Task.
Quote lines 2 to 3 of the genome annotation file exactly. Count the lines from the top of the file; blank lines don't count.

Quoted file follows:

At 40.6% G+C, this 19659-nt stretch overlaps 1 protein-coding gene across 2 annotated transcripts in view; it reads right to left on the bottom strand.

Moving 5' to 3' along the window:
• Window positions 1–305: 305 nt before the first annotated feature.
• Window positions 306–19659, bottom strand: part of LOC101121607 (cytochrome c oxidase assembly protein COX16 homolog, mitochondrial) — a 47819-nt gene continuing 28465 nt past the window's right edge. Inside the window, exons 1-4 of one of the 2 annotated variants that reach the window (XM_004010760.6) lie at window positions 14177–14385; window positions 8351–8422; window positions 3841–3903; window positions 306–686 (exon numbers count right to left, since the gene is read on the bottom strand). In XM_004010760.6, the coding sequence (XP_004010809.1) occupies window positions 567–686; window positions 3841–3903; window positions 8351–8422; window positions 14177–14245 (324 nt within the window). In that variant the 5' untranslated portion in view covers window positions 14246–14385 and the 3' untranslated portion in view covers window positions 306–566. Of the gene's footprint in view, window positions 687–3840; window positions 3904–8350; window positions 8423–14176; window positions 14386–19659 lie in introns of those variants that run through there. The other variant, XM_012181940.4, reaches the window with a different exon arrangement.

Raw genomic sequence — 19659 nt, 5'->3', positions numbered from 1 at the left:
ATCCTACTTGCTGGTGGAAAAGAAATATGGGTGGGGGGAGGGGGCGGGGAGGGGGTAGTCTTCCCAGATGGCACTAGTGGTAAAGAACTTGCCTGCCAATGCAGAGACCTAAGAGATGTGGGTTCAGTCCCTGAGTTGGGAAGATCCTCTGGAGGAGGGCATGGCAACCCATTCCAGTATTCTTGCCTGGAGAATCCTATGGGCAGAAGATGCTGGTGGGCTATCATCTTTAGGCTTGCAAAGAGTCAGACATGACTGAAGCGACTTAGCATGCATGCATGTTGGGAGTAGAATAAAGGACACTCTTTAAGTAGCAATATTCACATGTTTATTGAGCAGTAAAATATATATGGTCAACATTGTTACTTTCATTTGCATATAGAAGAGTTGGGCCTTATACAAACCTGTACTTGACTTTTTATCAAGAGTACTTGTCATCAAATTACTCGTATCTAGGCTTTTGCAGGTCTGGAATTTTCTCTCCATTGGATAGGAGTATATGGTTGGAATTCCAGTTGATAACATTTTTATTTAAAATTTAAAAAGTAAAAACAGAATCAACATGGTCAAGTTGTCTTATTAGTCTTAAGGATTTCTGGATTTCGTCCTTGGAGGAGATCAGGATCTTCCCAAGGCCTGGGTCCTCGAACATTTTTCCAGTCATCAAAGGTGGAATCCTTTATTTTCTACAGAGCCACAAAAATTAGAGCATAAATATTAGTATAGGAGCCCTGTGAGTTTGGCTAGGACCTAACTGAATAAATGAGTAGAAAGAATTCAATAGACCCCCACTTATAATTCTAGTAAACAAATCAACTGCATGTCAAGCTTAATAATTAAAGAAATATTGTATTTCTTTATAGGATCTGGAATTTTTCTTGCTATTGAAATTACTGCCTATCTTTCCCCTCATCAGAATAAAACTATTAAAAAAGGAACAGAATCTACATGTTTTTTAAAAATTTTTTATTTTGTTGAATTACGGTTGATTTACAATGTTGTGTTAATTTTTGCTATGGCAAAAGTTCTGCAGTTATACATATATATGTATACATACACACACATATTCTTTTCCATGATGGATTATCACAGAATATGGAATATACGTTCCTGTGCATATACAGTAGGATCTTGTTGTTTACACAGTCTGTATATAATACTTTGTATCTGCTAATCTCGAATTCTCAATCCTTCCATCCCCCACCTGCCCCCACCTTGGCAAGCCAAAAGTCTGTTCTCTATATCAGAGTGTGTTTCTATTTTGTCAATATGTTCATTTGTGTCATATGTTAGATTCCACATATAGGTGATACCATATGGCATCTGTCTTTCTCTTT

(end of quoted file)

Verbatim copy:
Moving 5' to 3' along the window:
• Window positions 1–305: 305 nt before the first annotated feature.